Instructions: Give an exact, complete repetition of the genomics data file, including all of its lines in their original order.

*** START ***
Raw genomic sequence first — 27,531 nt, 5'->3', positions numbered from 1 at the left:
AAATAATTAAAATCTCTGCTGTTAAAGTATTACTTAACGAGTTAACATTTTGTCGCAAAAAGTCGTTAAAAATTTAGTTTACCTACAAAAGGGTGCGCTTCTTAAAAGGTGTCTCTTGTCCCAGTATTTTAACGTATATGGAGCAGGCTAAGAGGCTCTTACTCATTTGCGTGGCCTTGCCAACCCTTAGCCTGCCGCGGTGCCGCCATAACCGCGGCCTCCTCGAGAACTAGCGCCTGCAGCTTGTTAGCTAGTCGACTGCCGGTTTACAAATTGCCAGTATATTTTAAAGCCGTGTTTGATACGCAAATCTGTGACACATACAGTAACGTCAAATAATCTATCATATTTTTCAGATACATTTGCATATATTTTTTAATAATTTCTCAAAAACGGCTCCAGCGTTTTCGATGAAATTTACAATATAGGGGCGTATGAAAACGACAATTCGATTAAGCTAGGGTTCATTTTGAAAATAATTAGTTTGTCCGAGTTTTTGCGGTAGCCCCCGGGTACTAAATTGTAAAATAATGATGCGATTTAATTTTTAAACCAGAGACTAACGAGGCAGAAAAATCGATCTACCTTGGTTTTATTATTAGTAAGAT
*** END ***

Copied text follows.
Raw genomic sequence first — 27,531 nt, 5'->3', positions numbered from 1 at the left:
AAATAATTAAAATCTCTGCTGTTAAAGTATTACTTAACGAGTTAACATTTTGTCGCAAAAAGTCGTTAAAAATTTAGTTTACCTACAAAAGGGTGCGCTTCTTAAAAGGTGTCTCTTGTCCCAGTATTTTAACGTATATGGAGCAGGCTAAGAGGCTCTTACTCATTTGCGTGGCCTTGCCAACCCTTAGCCTGCCGCGGTGCCGCCATAACCGCGGCCTCCTCGAGAACTAGCGCCTGCAGCTTGTTAGCTAGTCGACTGCCGGTTTACAAATTGCCAGTATATTTTAAAGCCGTGTTTGATACGCAAATCTGTGACACATACAGTAACGTCAAATAATCTATCATATTTTTCAGATACATTTGCATATATTTTTTAATAATTTCTCAAAAACGGCTCCAGCGTTTTCGATGAAATTTACAATATAGGGGCGTATGAAAACGACAATTCGATTAAGCTAGGGTTCATTTTGAAAATAATTAGTTTGTCCGAGTTTTTGCGGTAGCCCCCGGGTACTAAATTGTAAAATAATGATGCGATTTAATTTTTAAACCAGAGACTAACGAGGCAGAAAAATCGATCTACCTTGGTTTTATTATTAGTAAGAT